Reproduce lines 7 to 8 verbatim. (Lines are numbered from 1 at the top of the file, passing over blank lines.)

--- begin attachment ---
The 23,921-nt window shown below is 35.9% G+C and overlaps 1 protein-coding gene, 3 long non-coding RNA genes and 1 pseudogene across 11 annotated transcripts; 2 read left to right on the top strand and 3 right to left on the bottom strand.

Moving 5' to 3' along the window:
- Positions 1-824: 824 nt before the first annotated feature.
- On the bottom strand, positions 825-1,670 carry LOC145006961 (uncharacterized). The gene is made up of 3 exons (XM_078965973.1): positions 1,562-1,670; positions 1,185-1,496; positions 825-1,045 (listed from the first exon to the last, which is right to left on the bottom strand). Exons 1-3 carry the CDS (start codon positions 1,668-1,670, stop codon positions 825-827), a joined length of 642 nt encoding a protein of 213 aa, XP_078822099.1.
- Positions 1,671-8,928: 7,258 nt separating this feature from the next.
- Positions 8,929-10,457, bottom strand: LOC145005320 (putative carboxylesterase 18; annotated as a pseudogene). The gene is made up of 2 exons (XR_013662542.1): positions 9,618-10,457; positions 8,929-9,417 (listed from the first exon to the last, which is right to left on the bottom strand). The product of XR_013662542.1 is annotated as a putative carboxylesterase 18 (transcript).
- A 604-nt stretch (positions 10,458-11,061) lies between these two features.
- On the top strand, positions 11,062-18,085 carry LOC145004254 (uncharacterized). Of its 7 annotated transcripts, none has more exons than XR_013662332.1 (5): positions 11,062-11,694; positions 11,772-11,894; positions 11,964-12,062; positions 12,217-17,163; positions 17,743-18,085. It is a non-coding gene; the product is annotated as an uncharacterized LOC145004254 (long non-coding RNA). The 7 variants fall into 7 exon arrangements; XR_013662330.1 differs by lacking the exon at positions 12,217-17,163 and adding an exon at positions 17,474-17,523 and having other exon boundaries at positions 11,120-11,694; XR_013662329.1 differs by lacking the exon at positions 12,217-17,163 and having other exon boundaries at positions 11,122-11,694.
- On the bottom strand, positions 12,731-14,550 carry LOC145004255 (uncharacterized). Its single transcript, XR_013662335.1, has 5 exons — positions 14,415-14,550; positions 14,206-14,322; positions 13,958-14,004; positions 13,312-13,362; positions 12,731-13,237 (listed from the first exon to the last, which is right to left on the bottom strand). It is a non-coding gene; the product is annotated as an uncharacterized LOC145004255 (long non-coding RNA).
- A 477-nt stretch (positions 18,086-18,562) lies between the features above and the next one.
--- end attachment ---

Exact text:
- A 604-nt stretch (positions 10,458-11,061) lies between these two features.
- On the top strand, positions 11,062-18,085 carry LOC145004254 (uncharacterized). Of its 7 annotated transcripts, none has more exons than XR_013662332.1 (5): positions 11,062-11,694; positions 11,772-11,894; positions 11,964-12,062; positions 12,217-17,163; positions 17,743-18,085. It is a non-coding gene; the product is annotated as an uncharacterized LOC145004254 (long non-coding RNA). The 7 variants fall into 7 exon arrangements; XR_013662330.1 differs by lacking the exon at positions 12,217-17,163 and adding an exon at positions 17,474-17,523 and having other exon boundaries at positions 11,120-11,694; XR_013662329.1 differs by lacking the exon at positions 12,217-17,163 and having other exon boundaries at positions 11,122-11,694.